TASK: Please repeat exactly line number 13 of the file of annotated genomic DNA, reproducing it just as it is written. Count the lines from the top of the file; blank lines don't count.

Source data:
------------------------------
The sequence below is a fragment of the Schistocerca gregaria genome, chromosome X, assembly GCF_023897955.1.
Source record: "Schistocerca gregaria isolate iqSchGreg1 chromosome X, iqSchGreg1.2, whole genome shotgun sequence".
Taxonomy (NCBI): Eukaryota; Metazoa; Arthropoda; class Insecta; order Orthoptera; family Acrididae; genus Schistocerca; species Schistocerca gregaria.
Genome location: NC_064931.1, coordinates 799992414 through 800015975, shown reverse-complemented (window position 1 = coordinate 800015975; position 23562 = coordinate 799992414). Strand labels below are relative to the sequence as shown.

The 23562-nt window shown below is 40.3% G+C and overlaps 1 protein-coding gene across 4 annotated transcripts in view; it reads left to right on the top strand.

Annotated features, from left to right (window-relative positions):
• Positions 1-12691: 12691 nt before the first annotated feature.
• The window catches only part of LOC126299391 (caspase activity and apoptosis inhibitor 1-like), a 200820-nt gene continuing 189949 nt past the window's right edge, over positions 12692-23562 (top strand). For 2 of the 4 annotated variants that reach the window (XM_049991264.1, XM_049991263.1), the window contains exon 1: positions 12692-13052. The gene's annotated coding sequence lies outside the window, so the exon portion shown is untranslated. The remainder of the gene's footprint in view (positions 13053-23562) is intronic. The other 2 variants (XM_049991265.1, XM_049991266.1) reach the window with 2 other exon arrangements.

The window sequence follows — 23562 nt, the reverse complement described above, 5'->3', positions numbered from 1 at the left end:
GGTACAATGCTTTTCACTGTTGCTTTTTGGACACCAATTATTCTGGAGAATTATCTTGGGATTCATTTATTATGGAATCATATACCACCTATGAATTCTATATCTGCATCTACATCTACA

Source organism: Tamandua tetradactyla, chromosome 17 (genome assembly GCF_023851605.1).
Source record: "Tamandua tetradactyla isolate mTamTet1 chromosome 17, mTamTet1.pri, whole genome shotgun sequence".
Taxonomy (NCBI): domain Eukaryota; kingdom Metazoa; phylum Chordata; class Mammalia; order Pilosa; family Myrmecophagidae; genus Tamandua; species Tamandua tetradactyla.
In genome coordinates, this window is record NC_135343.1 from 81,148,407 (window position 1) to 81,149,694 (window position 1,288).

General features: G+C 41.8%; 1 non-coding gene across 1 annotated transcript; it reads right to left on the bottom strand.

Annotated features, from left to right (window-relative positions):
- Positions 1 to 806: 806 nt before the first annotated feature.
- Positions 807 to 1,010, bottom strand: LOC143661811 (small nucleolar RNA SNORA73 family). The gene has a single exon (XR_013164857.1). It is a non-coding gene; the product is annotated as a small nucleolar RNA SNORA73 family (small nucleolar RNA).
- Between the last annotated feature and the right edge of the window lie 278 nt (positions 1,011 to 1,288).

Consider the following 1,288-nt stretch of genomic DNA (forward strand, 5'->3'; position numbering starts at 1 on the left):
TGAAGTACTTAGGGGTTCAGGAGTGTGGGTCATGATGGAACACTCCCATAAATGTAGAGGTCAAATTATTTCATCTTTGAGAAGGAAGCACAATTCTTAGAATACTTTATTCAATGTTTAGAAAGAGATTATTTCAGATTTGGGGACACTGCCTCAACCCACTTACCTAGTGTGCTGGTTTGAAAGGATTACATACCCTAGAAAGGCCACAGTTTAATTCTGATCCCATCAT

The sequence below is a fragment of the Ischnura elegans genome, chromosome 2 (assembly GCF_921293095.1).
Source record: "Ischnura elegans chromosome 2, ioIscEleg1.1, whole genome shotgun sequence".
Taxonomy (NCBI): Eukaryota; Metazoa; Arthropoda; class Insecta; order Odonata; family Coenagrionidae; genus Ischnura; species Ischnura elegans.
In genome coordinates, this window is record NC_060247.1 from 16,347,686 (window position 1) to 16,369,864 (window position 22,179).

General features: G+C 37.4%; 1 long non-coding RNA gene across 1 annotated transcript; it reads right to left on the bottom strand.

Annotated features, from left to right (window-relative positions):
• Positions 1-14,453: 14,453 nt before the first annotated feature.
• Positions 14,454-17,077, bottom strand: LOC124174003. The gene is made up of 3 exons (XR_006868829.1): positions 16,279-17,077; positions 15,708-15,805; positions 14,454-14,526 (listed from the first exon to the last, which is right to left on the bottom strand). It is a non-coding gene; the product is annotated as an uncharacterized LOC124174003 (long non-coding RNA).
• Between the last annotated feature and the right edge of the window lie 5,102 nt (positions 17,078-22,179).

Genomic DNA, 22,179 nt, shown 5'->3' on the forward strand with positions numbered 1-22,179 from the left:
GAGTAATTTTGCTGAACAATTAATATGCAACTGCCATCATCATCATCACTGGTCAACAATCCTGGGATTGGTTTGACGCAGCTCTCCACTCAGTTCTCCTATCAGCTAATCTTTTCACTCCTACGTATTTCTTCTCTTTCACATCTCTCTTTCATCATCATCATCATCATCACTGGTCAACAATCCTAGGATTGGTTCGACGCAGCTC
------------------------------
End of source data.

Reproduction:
Taxonomy (NCBI): domain Eukaryota; kingdom Metazoa; phylum Chordata; class Mammalia; order Pilosa; family Myrmecophagidae; genus Tamandua; species Tamandua tetradactyla.